The survey, based on the views of chief financial officers, found that although 83% of companies do not fund their EOSB liabilities, an equally significant 85% feel it would be a good idea if they did.
These findings in the ‘Exploring the end of service benefit dilemma’ report formed the basis of a thought leadership roundtable organised by consultancy firm Insight Discovery.
Peter Cox, head of international pension plans for Zurich in the Middle East, said the “end of service benefit liabilities are getting bigger which is a problem”.
He said not many financial advisers in the region had engaged with this issue on behalf of their clients, and suggested they should be “skilling themselves up”.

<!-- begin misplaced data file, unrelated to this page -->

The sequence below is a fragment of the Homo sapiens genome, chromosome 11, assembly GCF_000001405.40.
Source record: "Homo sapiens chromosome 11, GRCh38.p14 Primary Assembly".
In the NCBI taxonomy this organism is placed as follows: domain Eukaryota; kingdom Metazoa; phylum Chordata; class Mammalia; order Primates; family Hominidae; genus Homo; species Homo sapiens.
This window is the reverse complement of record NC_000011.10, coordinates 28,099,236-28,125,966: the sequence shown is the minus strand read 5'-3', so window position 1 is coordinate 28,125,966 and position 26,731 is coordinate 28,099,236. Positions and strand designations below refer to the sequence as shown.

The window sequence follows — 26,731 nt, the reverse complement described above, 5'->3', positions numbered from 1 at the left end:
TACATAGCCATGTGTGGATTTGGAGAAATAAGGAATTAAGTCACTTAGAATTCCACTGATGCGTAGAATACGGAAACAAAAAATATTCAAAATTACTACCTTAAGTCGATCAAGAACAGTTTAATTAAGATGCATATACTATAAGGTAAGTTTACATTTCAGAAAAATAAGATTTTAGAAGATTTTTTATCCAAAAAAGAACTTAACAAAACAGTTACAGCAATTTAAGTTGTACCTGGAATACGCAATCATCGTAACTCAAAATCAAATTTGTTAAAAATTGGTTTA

An ever growing financial issue
He pointed to estimates that the payments to expat workers when they leave an employer have risen on average by 140% over the last six years, due to the typical length of service rising from just under five years to nearly seven years.
“Companies in the Middle East struggle to see the prudence of de-risking an ever growing financial issue”, he said.
He added that “a lot of the companies are not reporting the liabilities right, to international accounting standards, and instead take a simplistic approach”.
Case study work by accountancy group EY shows that these firms are not factoring in such variables as future salary increases.
“Not only are they not funding it correctly but they are not valuing it right either.”
Cox said the Department of Economic Development in Dubai had received the report and he was hopeful that action would be taken at some stage to encourage companies to take the right steps.